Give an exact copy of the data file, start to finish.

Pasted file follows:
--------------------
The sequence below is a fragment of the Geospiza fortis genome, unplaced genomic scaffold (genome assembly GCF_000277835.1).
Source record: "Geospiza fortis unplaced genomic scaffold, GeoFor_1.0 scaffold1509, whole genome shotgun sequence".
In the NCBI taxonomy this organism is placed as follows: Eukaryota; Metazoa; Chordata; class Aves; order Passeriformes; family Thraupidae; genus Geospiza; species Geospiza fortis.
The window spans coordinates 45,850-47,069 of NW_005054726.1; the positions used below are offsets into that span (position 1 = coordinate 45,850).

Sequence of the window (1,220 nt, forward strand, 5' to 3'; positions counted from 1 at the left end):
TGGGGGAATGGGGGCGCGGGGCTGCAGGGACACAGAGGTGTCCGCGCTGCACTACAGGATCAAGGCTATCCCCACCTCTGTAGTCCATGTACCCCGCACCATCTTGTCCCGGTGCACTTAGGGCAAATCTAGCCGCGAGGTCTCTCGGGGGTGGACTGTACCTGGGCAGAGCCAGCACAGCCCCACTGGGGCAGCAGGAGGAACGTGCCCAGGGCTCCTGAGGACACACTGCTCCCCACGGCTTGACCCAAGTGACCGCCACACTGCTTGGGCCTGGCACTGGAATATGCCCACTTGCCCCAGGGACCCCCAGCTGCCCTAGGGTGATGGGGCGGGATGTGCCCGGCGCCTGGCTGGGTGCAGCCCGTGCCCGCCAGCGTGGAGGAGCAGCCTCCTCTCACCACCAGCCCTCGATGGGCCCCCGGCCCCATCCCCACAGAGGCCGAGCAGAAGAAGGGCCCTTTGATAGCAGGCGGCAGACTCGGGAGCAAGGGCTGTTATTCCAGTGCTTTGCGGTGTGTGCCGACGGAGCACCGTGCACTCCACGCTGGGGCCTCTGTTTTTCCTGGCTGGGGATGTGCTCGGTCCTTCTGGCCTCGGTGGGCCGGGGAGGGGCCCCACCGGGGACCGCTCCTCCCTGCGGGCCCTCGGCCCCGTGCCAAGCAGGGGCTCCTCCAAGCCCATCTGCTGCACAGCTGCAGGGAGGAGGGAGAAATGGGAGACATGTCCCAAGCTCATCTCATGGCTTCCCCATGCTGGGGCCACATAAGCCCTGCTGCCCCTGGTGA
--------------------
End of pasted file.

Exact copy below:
The sequence below is a fragment of the Geospiza fortis genome, unplaced genomic scaffold (genome assembly GCF_000277835.1).
Source record: "Geospiza fortis unplaced genomic scaffold, GeoFor_1.0 scaffold1509, whole genome shotgun sequence".
In the NCBI taxonomy this organism is placed as follows: Eukaryota; Metazoa; Chordata; class Aves; order Passeriformes; family Thraupidae; genus Geospiza; species Geospiza fortis.
The window spans coordinates 45,850-47,069 of NW_005054726.1; the positions used below are offsets into that span (position 1 = coordinate 45,850).

Sequence of the window (1,220 nt, forward strand, 5' to 3'; positions counted from 1 at the left end):
TGGGGGAATGGGGGCGCGGGGCTGCAGGGACACAGAGGTGTCCGCGCTGCACTACAGGATCAAGGCTATCCCCACCTCTGTAGTCCATGTACCCCGCACCATCTTGTCCCGGTGCACTTAGGGCAAATCTAGCCGCGAGGTCTCTCGGGGGTGGACTGTACCTGGGCAGAGCCAGCACAGCCCCACTGGGGCAGCAGGAGGAACGTGCCCAGGGCTCCTGAGGACACACTGCTCCCCACGGCTTGACCCAAGTGACCGCCACACTGCTTGGGCCTGGCACTGGAATATGCCCACTTGCCCCAGGGACCCCCAGCTGCCCTAGGGTGATGGGGCGGGATGTGCCCGGCGCCTGGCTGGGTGCAGCCCGTGCCCGCCAGCGTGGAGGAGCAGCCTCCTCTCACCACCAGCCCTCGATGGGCCCCCGGCCCCATCCCCACAGAGGCCGAGCAGAAGAAGGGCCCTTTGATAGCAGGCGGCAGACTCGGGAGCAAGGGCTGTTATTCCAGTGCTTTGCGGTGTGTGCCGACGGAGCACCGTGCACTCCACGCTGGGGCCTCTGTTTTTCCTGGCTGGGGATGTGCTCGGTCCTTCTGGCCTCGGTGGGCCGGGGAGGGGCCCCACCGGGGACCGCTCCTCCCTGCGGGCCCTCGGCCCCGTGCCAAGCAGGGGCTCCTCCAAGCCCATCTGCTGCACAGCTGCAGGGAGGAGGGAGAAATGGGAGACATGTCCCAAGCTCATCTCATGGCTTCCCCATGCTGGGGCCACATAAGCCCTGCTGCCCCTGGTGA